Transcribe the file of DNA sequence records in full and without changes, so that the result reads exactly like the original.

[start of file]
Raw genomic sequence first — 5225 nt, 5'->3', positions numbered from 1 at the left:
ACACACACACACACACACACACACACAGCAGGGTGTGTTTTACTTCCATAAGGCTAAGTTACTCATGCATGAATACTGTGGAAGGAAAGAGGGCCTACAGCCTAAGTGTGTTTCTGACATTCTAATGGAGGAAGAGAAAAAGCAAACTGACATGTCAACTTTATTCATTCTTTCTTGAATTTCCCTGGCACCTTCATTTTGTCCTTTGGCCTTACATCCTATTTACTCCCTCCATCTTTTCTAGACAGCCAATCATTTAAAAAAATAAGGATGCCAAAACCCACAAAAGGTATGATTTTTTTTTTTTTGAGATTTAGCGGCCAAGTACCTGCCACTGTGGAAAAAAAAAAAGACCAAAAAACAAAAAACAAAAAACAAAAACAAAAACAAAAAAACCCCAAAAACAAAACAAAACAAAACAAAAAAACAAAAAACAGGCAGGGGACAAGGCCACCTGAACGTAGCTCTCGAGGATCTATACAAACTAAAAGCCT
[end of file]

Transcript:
Raw genomic sequence first — 5225 nt, 5'->3', positions numbered from 1 at the left:
ACACACACACACACACACACACACACAGCAGGGTGTGTTTTACTTCCATAAGGCTAAGTTACTCATGCATGAATACTGTGGAAGGAAAGAGGGCCTACAGCCTAAGTGTGTTTCTGACATTCTAATGGAGGAAGAGAAAAAGCAAACTGACATGTCAACTTTATTCATTCTTTCTTGAATTTCCCTGGCACCTTCATTTTGTCCTTTGGCCTTACATCCTATTTACTCCCTCCATCTTTTCTAGACAGCCAATCATTTAAAAAAATAAGGATGCCAAAACCCACAAAAGGTATGATTTTTTTTTTTTTGAGATTTAGCGGCCAAGTACCTGCCACTGTGGAAAAAAAAAAAGACCAAAAAACAAAAAACAAAAAACAAAAACAAAAACAAAAAAACCCCAAAAACAAAACAAAACAAAACAAAAAAACAAAAAACAGGCAGGGGACAAGGCCACCTGAACGTAGCTCTCGAGGATCTATACAAACTAAAAGCCT